Toxicity from carbamazepine overdose was first described in 1967.[5] Carbamazepine intoxication manifests as altered mental status ranging from drowsiness to a coma and/or cardiac abnormalities such as sinus tachycardia, prolongation of the QRS interval, ventricular tachycardia, and hypotension, while anticholinergic signs may be present, too.[5],[6] CNS toxicity typically manifests as altered mental status. The patient may be agitated, but CNS depression is more common.[6],[7] Consciousness may fluctuate abruptly from alert to comatose.[6],[7] Ataxia, choreoathetosis, and dysmetria (loss of coordinated movement) are common.[6],[7] Seizures may occur, particularly in patients with underlying epilepsy. Serious CNS toxicity often requires HD, as did our patient, who became fully oriented and able to perform even subtle movements, despite the fact that he was in a coma with choreoathetosis before the HD treatment.

Gastrointestinal decontamination with activated charcoal is commonly used. The multiple dose regimen although proposed to enhance clearance in cases of severe poisoning has not been demonstrated to improve clinical outcome.[8] Several modalities have been used for the treatment of severe poisoning by carbamazepine overdose.[8],[9],[10] The Extracorporeal Treatments in Poisoning Workgroup (EXTRIP) was created to provide standardized clinical recommendations based on a review of all available evidence. According to the EXTRIP recommendations, carbamazepine is dialyzable and intermittent HD is the preferred modality suggested in cases of prolonged coma as was the case of our patient.[10]

In our patient, despite the above recommendation, we decided to perform a combination of hemoperfusion and HD. Hemoperfusion was traditionally considered the gold standard to eliminate highly bound substances as carbamazepine. Recent data show that HD with high-flux dialyzers has at least comparable carbamazepine clearance. Our approach to treat the patient with a combination of hemoperfusion and HD was based on evidence from the literature supporting that the hemoperfusion and HD in series might provide the best clearance.[8],[9],[10]


   Conclusion Top


We consider that dialysis techniques can be beneficial in a case of severe carbamazepine poisoning with prolonged coma and can help avoid further complications such as intubation and even death. The benefit of using hemoperfusion in combination with HD should be weighed against the cost and the higher risk of detrimental effects from carbamazepine toxicity. In our opinion, given the experience of our department, the use of both modalities was considered the optimal approach for the rapid elimination of the drug and the favorable outcome of this comatose patient.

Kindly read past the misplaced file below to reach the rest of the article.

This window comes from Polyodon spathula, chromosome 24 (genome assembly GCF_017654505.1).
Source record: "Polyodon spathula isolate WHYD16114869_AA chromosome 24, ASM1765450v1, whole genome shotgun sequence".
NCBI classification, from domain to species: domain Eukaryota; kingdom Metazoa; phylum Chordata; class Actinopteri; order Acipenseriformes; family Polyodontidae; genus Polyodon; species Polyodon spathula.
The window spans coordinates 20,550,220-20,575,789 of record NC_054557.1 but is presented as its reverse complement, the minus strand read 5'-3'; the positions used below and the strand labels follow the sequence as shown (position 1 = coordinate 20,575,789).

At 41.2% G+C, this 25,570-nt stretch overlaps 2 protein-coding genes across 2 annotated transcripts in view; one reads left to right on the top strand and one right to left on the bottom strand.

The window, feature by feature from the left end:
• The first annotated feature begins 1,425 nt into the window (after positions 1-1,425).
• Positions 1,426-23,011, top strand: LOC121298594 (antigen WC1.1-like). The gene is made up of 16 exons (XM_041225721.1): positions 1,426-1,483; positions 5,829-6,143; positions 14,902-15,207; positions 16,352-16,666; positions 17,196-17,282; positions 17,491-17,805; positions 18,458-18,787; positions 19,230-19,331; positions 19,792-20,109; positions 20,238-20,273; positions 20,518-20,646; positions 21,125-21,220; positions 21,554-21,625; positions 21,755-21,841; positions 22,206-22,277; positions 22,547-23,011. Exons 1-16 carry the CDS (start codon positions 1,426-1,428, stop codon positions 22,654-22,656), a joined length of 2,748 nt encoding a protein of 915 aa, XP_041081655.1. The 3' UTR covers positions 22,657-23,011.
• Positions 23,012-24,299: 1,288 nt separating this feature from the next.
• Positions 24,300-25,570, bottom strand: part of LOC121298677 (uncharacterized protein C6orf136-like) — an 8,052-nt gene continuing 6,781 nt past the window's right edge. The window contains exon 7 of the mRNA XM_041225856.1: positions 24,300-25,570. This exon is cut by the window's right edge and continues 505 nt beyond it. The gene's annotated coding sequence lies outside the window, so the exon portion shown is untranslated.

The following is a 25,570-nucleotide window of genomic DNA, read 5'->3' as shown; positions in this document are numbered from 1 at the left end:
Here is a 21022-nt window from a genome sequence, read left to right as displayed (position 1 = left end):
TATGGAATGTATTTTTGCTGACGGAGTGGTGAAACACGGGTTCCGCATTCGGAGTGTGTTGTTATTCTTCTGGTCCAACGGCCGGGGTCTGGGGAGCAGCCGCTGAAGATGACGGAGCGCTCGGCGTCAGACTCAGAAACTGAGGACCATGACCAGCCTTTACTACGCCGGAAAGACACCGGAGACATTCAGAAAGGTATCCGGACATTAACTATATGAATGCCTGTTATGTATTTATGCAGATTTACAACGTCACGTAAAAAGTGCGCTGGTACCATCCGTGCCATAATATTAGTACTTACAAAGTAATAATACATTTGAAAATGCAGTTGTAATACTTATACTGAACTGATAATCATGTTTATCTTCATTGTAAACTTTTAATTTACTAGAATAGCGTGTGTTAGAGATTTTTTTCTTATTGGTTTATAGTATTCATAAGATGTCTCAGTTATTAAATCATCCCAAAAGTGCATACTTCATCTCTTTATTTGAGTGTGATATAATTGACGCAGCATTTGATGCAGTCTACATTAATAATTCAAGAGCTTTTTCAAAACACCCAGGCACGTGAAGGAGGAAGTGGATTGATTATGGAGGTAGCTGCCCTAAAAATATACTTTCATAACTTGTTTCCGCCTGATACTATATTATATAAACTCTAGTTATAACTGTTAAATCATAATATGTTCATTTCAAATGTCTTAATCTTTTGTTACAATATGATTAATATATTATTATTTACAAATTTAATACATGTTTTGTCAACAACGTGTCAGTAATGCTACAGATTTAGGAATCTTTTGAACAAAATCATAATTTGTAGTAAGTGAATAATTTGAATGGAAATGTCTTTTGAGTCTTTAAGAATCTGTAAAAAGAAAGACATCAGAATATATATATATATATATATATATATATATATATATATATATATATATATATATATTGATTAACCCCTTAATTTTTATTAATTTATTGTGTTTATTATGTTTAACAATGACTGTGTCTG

Conflict of interest: None declared.



 
   References Top

1.
Verret S. New drugs for epilepsy: A review. Can Fam Physician 1983;29:115-8.  Back to cited text no. 1
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2.
Spiller HA. Management of carbamazepine overdose. Pediatr Emerg Care 2001;17:452-6.  Back to cited text no. 2
[PUBMED]    
3.
Hojer J, Malmlund HO, Berg A. Clinical features in 28 consecutive cases of laboratory confirmed massive poisoning with carbamazepine alone. J Toxicol Clin Toxicol 1993;31: 449-58.  Back to cited text no. 3
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4.
Brahmi N, Kouraichi N, Thabet H, Amamou M. Influence of activated charcoal on the pharmacokinetics and the clinical features of carbamazepine poisoning. Am J Emerg Med 2006;24:440-3.  Back to cited text no. 4
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5.
Güntelberg E. Carbamazepine Tegretol poisoning. A review and case report. Ugeskr Laeger 1967;129:161-3.  Back to cited text no. 5
    
6.
Spiller HA, Carlisle RD. Status epilepticus after massive carbamazepine overdose. J Toxicol Clin Toxicol 2002;40:81-90.  Back to cited text no. 6
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7.
Seymour JF. Carbamazepine overdose. Features of 33 cases. Drug Saf 1993;8:81-8.  Back to cited text no. 7
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8.
Payette A, Ghannoum M, Madore F, Albert M, Troyanov S, Bouchard J. Carbamazepine poisoning treated by multiple extracorporeal treatments. Clin Nephrol 2015;83:184-8.  Back to cited text no. 8
[PUBMED]    
9.
Ghannoum M, Yates C, Galvao TF, et al. Extracorporeal treatment for carbamazepine poisoning: Systematic review and recommendations from the EXTRIP workgroup. Clin Toxicol (Phila) 2014;52:993-1004.  Back to cited text no. 9
[PUBMED]    

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Correspondence Address:
Natalia Vallianou
Department of Internal Medicine, Evangelismos General Hospital, Athens
Greece
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PMID: 28748895

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    Abstract
   Introduction
   Case Report
   Discussion
   Conclusion
    References